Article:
The great thing about coffee for me, besides the pursuit of the perfect cup, is the international coffee community. As with any geeky pursuit, the experts tend to be a small community – in some industries, living in competition with one another, and in the best, like coffee, trying to learn from one another.
Sometimes, these connections allow pearls of wisdom to be noticed. The seminal moment for me was a contact with an Australian barista and barista trainer. Her insight? “You can’t polish a turd”. And in that moment a deep philosophical shift occurred in how I bought green coffee.
With coffee as indeed with agricultural products in general, the moment of harvest is critical. From then on it is mostly downhill. If the product, in our case the coffee cherry, was farmed correctly on the correct soil type in the correct region, all the stars are aligned and it is picked neither under- nor over-ripe, it is at its maximum potential.
Never forget that. There is no way to improve upon it from there. No clever roasting or master Barista is ever going to add flavour. That is short of a certain American-owned chain – let’s call them “Charbucks’ for easy reference – adding sickly sweet, utterly synthetic caramel or cinnamon or pumpkin spice flavourants. But I digress.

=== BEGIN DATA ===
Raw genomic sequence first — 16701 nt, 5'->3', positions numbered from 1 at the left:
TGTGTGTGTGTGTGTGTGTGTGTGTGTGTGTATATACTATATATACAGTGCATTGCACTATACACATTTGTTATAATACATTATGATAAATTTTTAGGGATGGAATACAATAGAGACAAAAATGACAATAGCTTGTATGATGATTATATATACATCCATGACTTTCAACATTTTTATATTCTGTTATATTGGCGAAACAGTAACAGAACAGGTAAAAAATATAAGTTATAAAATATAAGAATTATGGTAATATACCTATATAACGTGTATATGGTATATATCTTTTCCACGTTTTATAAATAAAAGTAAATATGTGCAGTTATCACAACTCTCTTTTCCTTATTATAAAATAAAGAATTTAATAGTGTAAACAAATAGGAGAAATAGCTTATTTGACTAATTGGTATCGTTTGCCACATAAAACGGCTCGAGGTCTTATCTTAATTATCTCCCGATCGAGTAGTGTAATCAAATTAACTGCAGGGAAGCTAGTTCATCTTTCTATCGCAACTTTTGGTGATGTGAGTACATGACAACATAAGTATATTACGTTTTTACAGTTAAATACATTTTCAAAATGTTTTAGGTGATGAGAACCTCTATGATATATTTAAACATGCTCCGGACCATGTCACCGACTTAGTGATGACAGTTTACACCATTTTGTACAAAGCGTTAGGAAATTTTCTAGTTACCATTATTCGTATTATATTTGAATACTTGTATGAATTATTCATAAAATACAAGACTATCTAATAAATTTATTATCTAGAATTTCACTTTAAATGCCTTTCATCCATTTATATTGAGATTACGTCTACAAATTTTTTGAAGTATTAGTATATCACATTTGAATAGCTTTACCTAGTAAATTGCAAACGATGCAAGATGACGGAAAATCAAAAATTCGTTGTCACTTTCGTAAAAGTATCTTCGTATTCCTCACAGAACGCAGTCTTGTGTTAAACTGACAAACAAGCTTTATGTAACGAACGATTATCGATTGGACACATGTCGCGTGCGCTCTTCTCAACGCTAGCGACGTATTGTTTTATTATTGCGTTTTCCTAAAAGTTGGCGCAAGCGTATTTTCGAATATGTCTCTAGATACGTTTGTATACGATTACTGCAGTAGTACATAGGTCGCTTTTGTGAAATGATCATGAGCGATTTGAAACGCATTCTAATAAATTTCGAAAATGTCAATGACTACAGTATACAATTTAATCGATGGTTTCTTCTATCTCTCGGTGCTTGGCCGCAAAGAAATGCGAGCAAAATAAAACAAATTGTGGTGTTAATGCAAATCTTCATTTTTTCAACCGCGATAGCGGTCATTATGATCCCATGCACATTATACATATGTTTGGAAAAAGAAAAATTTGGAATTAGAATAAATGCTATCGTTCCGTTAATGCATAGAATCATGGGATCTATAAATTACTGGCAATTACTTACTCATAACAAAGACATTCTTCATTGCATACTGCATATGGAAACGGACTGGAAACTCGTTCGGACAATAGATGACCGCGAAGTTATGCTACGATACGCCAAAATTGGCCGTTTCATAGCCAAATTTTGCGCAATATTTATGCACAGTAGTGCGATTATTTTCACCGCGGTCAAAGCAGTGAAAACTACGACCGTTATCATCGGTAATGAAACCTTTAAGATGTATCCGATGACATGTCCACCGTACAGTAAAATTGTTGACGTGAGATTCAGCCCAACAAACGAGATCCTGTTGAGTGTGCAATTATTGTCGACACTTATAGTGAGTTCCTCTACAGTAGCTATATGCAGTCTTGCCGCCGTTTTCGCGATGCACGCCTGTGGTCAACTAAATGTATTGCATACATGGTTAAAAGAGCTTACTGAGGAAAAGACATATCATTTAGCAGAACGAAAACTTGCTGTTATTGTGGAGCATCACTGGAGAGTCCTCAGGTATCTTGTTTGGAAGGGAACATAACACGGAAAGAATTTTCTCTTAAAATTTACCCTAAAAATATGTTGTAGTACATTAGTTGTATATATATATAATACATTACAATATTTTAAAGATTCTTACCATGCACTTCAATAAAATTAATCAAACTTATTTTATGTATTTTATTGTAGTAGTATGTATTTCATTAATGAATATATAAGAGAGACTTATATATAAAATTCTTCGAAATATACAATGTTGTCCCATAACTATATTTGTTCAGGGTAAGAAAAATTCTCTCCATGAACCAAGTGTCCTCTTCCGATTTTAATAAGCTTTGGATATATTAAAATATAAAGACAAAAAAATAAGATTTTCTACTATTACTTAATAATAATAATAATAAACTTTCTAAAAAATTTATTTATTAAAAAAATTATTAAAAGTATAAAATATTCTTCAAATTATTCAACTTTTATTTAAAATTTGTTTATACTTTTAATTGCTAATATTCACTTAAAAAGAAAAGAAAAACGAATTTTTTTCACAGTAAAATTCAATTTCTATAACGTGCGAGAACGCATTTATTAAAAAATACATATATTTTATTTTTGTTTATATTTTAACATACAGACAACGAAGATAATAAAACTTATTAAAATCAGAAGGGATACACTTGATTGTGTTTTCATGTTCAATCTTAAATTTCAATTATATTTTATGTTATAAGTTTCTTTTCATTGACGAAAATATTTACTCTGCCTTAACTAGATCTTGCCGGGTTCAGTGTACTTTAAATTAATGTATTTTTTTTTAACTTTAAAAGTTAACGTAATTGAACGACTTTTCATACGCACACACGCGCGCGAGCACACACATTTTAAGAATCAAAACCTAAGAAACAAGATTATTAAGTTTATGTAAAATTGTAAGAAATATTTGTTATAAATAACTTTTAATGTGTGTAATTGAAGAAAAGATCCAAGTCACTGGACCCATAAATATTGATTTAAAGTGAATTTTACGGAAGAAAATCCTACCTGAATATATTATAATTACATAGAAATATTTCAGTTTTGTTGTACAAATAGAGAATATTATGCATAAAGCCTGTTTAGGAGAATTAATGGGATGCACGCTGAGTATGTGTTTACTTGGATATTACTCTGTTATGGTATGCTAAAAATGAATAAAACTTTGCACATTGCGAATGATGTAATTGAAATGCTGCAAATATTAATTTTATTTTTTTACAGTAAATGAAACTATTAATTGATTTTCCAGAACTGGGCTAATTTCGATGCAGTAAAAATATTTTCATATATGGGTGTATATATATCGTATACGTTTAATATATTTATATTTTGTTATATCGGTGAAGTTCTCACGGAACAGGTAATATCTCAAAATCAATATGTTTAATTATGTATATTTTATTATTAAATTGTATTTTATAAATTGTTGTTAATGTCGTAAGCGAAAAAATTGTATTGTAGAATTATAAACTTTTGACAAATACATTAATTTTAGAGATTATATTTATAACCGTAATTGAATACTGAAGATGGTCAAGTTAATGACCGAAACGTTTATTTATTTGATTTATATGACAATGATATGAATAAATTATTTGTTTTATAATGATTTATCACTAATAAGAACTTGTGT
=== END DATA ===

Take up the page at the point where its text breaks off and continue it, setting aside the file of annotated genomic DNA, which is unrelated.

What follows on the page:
Roasted flavour has been discussed before in this column. But to re-iterate, dark roasting is just going to add a bitterness and reduce body and flavours. Light roasting, grassiness and under-developed flavours.
No. For the perfect coffee, the roaster and, by extension, the barista or café needs to buy well and try their hardest not to stuff it all up.
The terroir and potential of the bean are there at harvest. The buying of coffees in large-scale and anonymous coffee auctions, as is sadly the norm in my industry, is part of the problem. “Don’t worry,” they say, “there are flavour and tasting notes available from the auction house”. This is tantamount to choosing which movie to see on date night by picking a random move critic on the internet, and rolling with your new-found expert’s advice. Good luck with that.
Far better for me has been slipping down the rabbit hole of relationship coffee, farm visits and the bridging of distance and building of friendships. Oh, and paying more. I want the good stuff. And that elusively perfect cup of coffee.